18. The UNION Operator • The UNION operator is used in SQL to combine the results of two or more SELECT statements into a single result set. • An attacker can employ the UNION operator to perform a second, entirely separate query, and combine its results with those of the first. SELECT author,title,year FROM books WHERE publisher = ‘Wiley’ • The attacker can enter the following as a publisher: Wiley’ UNION SELECT username,password,uid FROM users— • Resulting in the following query: SELECT author,title,year FROM books WHERE publisher = ‘Wiley’ UNION SELECT username,password,uid FROM users--’

  19. The UNION Operator • The result of the first query. SELECT author,title,year FROM books WHERE publisher = ‘Wiley’ Might be: • While the result of the compromised query SELECT author,title,year FROM books WHERE publisher = ‘Wiley’ UNION SELECT username,password,uid FROM users--’ Might be:

  20. The UNION Operator • There are two important requirements about UNION queries: • The results of the two queries must contain the same number of columns, which have the same or compatible data types, appearing in the same order. • The attacker needs to know the name of the database table that he wants to target, and the names of its relevant columns. • For the first problem, you can exploit the fact that NULL can be converted to any data type to systematically inject queries with different numbers of columns until your injected query is executed: • ‘ UNION SELECT NULL-- • ‘ UNION SELECT NULL, NULL-- • ‘ UNION SELECT NULL, NULL, NULL--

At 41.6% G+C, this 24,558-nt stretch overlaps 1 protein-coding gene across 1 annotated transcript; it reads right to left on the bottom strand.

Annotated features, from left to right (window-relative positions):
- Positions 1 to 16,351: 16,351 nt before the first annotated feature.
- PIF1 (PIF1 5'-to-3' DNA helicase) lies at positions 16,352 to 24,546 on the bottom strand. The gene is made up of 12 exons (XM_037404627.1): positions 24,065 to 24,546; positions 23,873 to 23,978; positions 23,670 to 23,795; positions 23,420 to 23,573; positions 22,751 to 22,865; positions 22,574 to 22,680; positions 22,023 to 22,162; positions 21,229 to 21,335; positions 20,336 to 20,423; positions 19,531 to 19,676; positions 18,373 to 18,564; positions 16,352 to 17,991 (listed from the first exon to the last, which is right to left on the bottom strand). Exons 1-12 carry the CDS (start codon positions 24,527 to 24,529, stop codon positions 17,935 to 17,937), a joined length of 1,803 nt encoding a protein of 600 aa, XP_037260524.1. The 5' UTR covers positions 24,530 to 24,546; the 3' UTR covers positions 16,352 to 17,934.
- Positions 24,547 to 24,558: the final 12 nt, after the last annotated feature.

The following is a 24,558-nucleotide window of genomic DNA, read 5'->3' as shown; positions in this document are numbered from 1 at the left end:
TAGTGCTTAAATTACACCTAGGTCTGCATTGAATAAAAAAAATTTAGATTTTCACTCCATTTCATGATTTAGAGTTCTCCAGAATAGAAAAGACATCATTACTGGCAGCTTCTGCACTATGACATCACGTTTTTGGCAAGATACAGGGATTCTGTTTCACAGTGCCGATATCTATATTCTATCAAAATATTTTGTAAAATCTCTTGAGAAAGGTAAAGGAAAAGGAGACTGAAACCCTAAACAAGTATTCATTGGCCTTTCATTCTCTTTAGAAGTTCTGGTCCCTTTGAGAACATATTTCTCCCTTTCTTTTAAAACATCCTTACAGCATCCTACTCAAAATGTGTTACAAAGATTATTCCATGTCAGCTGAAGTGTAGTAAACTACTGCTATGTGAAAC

21. Blind SQL-Injection • This advanced technique is based on the concept of using an injected query to conditionally trigger some detectable behavior by the database and then inferring a required item of information.

  22. Preventing SQL Injection • Despite all its different manifestations, and the complexities that can arise in its exploitation, SQL injection is in general one of the easier vulnerabilities to prevent. • A common approach to preventing attacks is to escape any single quotation marks within user input by doubling them. • This approach fails in at least two situations: • If numeric user-supplied data is being embedded into SQL queries • In second-order SQL injection attacks.

  23. Vulnerable Query Manipulation • The user-supplied name parameter is embedded directly into a SQL statement

  24. Secure Query Manipulation • The prepareStatement method is invoked to fix the structure of the query that is to be executed. • Only then is the setString method used to specify the parameter’s actual value. • Because the query’s structure has already been fixed, this value can contain any data without affecting the structure.

  25. SQL Injection Protection

  26. The end Reading: Stuttard, Chapters 1 and 9.